The PGA Senior Tour is getting to be a rough neighborhood these days. Just ask Chi Chi Rodriguez.
Since Lee Trevino joined the over-50 crowd in December and Jack Nicklaus joined the fold in March, victories are tougher to come by. Trevino won five of his first 10 Senior starts, Nicklaus two of his first three.
It's getting so tough, the 54-year-old Rodriguez was giving thought to going into semi-retirement early this year.
"I was not playing well at all," Chi Chi said Monday while playing in the Children's Hospital Charity Pro-Am at Brierwood Country Club. "I was considering cutting back my schedule to just 10 tournaments a year."
Recent success, however, has changed Rodriguez's mind. He rebounded the past two months with a victory at Las Vegas in April, two second-place finishes and one third-place finish.
"Now I feel like I can beat Trevino and Nicklaus," he said. "Before, I was beginning to wonder whether I could."
"I can't take mediocrity," Rodriguez said. "If I can't have a chance at winning a tournament, I'd just as soon not be there."
It's no secret the Senior Tour has been the best thing that ever happened to Chi Chi's career. In his first three years on the Senior Tour, he won 12 tournaments and $1.3 million. That surpassed the $1 million he earned in 25 years on the PGA Tour.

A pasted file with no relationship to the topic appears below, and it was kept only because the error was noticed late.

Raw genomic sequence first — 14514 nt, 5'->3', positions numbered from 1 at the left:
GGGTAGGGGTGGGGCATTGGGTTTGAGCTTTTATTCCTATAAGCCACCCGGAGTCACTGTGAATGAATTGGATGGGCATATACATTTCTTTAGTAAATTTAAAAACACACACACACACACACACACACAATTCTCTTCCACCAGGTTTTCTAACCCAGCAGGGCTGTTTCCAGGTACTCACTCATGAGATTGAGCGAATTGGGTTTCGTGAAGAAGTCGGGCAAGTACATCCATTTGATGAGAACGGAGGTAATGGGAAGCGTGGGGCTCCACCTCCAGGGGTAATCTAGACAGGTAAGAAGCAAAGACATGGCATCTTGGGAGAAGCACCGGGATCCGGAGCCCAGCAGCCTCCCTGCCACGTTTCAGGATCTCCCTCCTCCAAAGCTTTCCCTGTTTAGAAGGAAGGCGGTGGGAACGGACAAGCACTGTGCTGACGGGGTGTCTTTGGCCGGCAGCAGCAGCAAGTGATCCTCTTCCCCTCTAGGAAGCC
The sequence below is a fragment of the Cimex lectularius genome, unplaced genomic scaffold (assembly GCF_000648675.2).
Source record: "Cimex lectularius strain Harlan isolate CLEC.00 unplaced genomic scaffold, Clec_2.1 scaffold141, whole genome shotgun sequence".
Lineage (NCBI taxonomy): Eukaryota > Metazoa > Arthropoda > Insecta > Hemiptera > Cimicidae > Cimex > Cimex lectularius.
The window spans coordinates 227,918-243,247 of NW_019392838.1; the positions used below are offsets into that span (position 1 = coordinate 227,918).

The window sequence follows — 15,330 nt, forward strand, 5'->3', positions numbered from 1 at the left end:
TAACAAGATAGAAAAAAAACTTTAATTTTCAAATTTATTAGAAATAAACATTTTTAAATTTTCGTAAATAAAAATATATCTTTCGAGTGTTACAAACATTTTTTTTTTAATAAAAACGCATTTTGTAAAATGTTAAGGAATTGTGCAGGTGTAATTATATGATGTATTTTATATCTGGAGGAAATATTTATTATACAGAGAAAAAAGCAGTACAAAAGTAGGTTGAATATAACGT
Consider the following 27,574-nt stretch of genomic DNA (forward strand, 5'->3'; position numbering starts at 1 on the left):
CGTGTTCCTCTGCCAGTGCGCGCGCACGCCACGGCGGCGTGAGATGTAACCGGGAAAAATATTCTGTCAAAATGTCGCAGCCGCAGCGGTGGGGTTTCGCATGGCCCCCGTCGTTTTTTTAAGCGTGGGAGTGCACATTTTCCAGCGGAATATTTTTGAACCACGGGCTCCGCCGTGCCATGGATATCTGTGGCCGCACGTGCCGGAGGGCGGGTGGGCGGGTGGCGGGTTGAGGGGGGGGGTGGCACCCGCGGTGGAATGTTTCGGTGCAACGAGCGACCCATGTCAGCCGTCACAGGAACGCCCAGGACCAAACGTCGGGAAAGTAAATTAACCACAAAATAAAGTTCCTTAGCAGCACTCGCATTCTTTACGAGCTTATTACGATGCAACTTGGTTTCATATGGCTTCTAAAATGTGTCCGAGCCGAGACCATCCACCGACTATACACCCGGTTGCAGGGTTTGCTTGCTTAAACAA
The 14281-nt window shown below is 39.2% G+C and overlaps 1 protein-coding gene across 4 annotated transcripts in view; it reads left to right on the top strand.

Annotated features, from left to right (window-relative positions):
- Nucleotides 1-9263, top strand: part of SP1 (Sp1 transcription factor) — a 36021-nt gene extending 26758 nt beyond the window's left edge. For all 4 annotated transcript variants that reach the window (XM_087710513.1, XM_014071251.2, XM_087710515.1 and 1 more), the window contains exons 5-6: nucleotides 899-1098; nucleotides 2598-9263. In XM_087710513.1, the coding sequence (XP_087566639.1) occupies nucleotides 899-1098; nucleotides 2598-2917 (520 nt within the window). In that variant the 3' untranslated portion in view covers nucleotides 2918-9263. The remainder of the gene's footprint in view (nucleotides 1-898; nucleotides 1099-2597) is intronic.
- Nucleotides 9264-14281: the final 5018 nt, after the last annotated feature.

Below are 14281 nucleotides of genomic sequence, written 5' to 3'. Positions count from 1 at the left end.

"For 40 years, my banker called me Chi Chi. Now he calls me Mr. Rodriguez," Chi Chi said.
Last year, however, Rodriguez fell to 17th on the Senior money list with one victory.
When he got to the Tradition tournament in March he was frustrated.
When things are going bad, most players head for their teaching pro. Rodriguez took a different approach.
"We were in Phoenix and I told my wife 'I'm playing so bad I'm going to take a week off and go to Naples,' " he said, referring to their Florida home. "But when I got to the airport I told my pilot, we're not going to Naples, we're going to go to the MacGregor factory in Albany, Ga.
"So we flew there and I had them make a new set of golf clubs for me. I switched from investment cast to carbon steel. They're softer. The very first week I finished second and two weeks later I won at Las Vegas."
Rodriguez stands seventh on the Senior money list this season with $272,815. He thinks he can play a few more years.
"I'm striking the ball pretty good. When I don't think I have much of a chance to win anymore, that's when I'll quit."
The tournament, which has raised more than $450,000 for Children's Hospital the past nine years, was won by a fivesome led by PGA Tour pro Bob Wolcott. He teamed with Tom DeSimone, Bill Dellamore, Joe DiVincenzo and Joe Cardinale for a score of 59 in the scramble format.